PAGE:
Then cd into RedPitayaDAQServer and run make. Currently some scripts use an absolute path and therefore expect the repository to be cloned in that directory.

DAQ Server

The daq_server_scpi is an exemplary server applications tailored for certain needs of the project creator. More documentation can be here ...

Building the bitfiles yourself

If you want to make changes to the FPGA design, you need to install Vivado. For this, we would like to point at the work of Pavel Demin again:

After following the installation steps, you need to clone the repository into a directory of your choice and then regenerate the IP cores and the project by running


Afterwards you can start Vivado and open the recreated project in ./build/fpga/firmware/RedPitayaDAQServer.xpr. Apply the changes you need and then create the bitfile by using 'Flow -> Generate Bitstream'. This runs the synthesis and implementation steps and output the Bitfile to ./build/fpga/firmware/RedPitayaDAQServer.runs/impl_1/system_wrapper.bit. Please note, that you have to create both the master and the slave image. This can be done by simply changing the value of xlconstant_masterslave. A '1' denotes the use of the internal ADC clock and is used for the master. A '0' selects the clock distributed via the daisy chain connectors and is therefore used for the slaves.

Clock selection in the blockdesign

After creating the respective bitfile you need to copy it to your Red Pitayas. You can use

scp ./build/fpga/firmware/RedPitayaDAQServer.runs/impl_1/system_wrapper.bin root@<IP>:/root/RedPitayaDAQServer/bitfiles/<master,slave>.bin

for this. Set your IP and master/slave accordingly.

Since using git with Vivado can be annoying here are some hints how you can make your changes ready for git:

  • If you only changed some stuff in the blockdesign, you just have to export the blockdesign to ./src/fpga/bd by using 'File -> Export -> Export Block Design' in Vivado.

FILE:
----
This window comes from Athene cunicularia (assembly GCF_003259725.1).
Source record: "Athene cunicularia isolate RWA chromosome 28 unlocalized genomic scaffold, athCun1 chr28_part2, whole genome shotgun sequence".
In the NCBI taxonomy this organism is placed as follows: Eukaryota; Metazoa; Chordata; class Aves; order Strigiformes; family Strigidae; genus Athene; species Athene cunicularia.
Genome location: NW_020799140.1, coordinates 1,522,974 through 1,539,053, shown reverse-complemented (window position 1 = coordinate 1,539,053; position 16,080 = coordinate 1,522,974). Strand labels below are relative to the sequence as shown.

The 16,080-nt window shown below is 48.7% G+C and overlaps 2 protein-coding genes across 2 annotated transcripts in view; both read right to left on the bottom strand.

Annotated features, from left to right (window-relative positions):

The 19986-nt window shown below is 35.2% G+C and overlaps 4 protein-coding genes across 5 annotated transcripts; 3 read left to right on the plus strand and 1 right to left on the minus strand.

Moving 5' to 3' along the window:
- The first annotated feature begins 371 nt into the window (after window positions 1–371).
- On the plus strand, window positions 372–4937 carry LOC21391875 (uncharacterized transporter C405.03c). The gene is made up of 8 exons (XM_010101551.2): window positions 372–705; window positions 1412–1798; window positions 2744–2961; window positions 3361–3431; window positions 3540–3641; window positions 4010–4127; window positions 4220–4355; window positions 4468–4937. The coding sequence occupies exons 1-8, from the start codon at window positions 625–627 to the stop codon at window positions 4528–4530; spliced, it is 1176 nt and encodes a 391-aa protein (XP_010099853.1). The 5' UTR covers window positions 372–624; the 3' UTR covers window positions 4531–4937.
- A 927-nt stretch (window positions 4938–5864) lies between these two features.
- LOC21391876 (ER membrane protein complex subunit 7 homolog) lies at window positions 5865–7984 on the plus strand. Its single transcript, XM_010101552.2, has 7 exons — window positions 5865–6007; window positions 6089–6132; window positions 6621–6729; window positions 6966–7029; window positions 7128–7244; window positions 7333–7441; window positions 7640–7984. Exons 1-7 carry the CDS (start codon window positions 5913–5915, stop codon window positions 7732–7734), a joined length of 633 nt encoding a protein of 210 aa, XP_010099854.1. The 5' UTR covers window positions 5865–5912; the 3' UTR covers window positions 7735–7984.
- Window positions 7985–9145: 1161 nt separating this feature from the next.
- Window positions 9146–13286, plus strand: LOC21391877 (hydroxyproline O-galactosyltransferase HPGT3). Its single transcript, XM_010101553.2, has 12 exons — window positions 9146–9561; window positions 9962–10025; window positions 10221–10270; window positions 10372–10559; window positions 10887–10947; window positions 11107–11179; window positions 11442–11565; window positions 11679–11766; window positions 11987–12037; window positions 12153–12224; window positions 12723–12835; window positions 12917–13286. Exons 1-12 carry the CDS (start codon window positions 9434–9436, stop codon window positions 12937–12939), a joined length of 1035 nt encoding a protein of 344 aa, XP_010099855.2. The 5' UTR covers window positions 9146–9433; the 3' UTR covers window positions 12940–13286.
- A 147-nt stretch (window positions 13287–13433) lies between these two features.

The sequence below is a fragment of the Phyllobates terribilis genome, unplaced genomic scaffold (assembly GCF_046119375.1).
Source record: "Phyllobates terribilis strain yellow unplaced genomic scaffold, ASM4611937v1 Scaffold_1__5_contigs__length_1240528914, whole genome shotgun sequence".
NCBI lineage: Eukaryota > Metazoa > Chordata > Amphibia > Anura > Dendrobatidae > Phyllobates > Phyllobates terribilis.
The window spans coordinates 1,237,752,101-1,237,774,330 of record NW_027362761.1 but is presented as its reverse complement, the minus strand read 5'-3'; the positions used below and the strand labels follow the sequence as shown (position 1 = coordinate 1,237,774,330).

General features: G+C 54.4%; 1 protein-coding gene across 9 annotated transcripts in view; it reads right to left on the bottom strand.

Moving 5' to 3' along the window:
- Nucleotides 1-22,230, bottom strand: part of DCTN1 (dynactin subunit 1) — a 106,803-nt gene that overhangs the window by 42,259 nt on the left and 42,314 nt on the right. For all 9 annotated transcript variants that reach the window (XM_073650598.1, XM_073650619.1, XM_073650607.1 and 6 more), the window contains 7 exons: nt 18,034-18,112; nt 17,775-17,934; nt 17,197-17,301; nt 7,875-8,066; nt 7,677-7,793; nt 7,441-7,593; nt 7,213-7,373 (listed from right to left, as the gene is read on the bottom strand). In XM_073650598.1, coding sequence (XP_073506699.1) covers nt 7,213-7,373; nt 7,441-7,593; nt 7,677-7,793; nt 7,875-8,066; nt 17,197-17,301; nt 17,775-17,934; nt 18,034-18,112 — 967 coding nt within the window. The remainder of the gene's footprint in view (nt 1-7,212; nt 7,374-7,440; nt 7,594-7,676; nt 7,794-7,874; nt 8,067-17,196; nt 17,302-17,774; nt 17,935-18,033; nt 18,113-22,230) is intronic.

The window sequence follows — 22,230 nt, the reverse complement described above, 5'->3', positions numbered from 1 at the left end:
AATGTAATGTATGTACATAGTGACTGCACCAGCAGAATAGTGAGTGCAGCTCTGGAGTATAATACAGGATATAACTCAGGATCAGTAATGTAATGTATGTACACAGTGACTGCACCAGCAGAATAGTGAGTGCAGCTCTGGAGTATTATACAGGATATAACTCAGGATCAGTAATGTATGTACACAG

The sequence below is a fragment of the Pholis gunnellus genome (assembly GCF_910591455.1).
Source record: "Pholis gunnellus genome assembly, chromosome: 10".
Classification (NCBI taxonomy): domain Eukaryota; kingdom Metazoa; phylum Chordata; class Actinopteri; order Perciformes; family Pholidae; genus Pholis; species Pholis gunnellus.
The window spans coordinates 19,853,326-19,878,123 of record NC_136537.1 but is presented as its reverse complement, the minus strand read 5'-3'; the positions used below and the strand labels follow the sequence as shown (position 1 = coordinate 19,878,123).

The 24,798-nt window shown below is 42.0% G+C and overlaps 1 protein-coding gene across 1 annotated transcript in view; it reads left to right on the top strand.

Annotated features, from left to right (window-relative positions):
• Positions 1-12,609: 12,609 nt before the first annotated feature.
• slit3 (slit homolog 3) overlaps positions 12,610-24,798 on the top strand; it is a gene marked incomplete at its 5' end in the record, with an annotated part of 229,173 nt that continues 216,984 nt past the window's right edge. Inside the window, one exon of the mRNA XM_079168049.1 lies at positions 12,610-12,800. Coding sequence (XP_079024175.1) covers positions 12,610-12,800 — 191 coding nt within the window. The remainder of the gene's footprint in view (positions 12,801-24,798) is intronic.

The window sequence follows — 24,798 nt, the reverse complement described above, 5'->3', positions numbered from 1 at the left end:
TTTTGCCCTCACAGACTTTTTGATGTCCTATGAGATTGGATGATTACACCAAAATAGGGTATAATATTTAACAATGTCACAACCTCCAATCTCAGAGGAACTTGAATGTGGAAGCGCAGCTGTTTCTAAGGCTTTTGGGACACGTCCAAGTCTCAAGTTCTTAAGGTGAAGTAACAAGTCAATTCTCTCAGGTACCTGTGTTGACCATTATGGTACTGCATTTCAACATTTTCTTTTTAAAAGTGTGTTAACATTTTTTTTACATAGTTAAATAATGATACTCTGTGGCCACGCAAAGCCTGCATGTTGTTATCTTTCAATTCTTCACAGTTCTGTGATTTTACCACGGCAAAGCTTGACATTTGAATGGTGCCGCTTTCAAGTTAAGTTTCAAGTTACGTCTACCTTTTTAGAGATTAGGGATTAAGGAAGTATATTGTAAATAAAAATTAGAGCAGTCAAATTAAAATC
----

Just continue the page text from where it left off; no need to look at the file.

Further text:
• Changes to the project settings have to be done in ./src/fpga/build.tcl in order to not lose the ability to recreate your changed project.
  • For your own IP cores, just create a new directory in ./src/fpga/cores and copy and adapt the core_config.tcl of another core. Afterwards re-run make_cores.tcl.


For this project, we asked several people from the Red Pitaya community for help. It all started with a blog post of Koheron on synchronizing multiple Red Pitayas. We extended their solution in order to also synchronize the ADCs and a discussion in their comment section was really helpful for that. We also used their implementation of PDM for the slow DACs (see link). Another big source of information was the work of Pavel Demin. The whole part of continuously reading the ADCs and sending the data via network was a great starting point for our own server.

Clone this wiki locally
You can’t perform that action at this time.
You signed in with another tab or window. Reload to refresh your session. You signed out in another tab or window. Reload to refresh your session.
Press h to open a hovercard with more details.